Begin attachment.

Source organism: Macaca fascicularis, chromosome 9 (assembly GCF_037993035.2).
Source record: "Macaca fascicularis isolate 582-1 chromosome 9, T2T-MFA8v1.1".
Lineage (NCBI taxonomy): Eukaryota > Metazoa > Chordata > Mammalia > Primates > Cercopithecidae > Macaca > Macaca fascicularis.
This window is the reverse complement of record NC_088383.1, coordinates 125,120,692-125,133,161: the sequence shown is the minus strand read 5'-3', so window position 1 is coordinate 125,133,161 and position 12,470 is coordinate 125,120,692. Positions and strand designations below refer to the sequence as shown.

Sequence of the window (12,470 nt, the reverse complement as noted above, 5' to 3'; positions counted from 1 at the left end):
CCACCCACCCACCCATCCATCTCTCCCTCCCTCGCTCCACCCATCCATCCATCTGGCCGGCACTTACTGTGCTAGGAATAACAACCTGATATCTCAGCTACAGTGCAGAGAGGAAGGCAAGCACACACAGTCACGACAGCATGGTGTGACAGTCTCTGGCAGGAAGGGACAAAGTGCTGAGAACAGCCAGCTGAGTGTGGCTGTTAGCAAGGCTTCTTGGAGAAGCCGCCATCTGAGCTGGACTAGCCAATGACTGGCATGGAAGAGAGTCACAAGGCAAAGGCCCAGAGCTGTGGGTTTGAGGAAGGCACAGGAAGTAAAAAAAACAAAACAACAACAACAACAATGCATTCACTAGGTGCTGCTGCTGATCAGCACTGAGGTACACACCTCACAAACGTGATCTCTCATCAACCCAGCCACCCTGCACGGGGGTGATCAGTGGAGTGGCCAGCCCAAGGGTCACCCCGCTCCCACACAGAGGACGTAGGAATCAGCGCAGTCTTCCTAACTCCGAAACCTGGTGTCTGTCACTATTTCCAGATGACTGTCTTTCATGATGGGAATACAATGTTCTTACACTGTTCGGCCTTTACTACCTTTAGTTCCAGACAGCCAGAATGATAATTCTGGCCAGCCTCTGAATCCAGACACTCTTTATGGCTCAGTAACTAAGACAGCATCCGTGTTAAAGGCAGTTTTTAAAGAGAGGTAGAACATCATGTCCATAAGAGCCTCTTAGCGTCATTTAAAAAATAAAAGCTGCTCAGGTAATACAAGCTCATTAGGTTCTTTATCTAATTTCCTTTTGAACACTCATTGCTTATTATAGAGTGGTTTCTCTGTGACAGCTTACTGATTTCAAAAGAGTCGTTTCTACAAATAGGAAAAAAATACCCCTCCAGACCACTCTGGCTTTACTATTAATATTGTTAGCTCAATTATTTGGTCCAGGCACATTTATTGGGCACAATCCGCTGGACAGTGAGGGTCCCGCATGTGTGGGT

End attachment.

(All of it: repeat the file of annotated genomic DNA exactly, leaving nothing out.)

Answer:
Source organism: Macaca fascicularis, chromosome 9 (assembly GCF_037993035.2).
Source record: "Macaca fascicularis isolate 582-1 chromosome 9, T2T-MFA8v1.1".
Lineage (NCBI taxonomy): Eukaryota > Metazoa > Chordata > Mammalia > Primates > Cercopithecidae > Macaca > Macaca fascicularis.
This window is the reverse complement of record NC_088383.1, coordinates 125,120,692-125,133,161: the sequence shown is the minus strand read 5'-3', so window position 1 is coordinate 125,133,161 and position 12,470 is coordinate 125,120,692. Positions and strand designations below refer to the sequence as shown.

Sequence of the window (12,470 nt, the reverse complement as noted above, 5' to 3'; positions counted from 1 at the left end):
CCACCCACCCACCCATCCATCTCTCCCTCCCTCGCTCCACCCATCCATCCATCTGGCCGGCACTTACTGTGCTAGGAATAACAACCTGATATCTCAGCTACAGTGCAGAGAGGAAGGCAAGCACACACAGTCACGACAGCATGGTGTGACAGTCTCTGGCAGGAAGGGACAAAGTGCTGAGAACAGCCAGCTGAGTGTGGCTGTTAGCAAGGCTTCTTGGAGAAGCCGCCATCTGAGCTGGACTAGCCAATGACTGGCATGGAAGAGAGTCACAAGGCAAAGGCCCAGAGCTGTGGGTTTGAGGAAGGCACAGGAAGTAAAAAAAACAAAACAACAACAACAACAATGCATTCACTAGGTGCTGCTGCTGATCAGCACTGAGGTACACACCTCACAAACGTGATCTCTCATCAACCCAGCCACCCTGCACGGGGGTGATCAGTGGAGTGGCCAGCCCAAGGGTCACCCCGCTCCCACACAGAGGACGTAGGAATCAGCGCAGTCTTCCTAACTCCGAAACCTGGTGTCTGTCACTATTTCCAGATGACTGTCTTTCATGATGGGAATACAATGTTCTTACACTGTTCGGCCTTTACTACCTTTAGTTCCAGACAGCCAGAATGATAATTCTGGCCAGCCTCTGAATCCAGACACTCTTTATGGCTCAGTAACTAAGACAGCATCCGTGTTAAAGGCAGTTTTTAAAGAGAGGTAGAACATCATGTCCATAAGAGCCTCTTAGCGTCATTTAAAAAATAAAAGCTGCTCAGGTAATACAAGCTCATTAGGTTCTTTATCTAATTTCCTTTTGAACACTCATTGCTTATTATAGAGTGGTTTCTCTGTGACAGCTTACTGATTTCAAAAGAGTCGTTTCTACAAATAGGAAAAAAATACCCCTCCAGACCACTCTGGCTTTACTATTAATATTGTTAGCTCAATTATTTGGTCCAGGCACATTTATTGGGCACAATCCGCTGGACAGTGAGGGTCCCGCATGTGTGGGT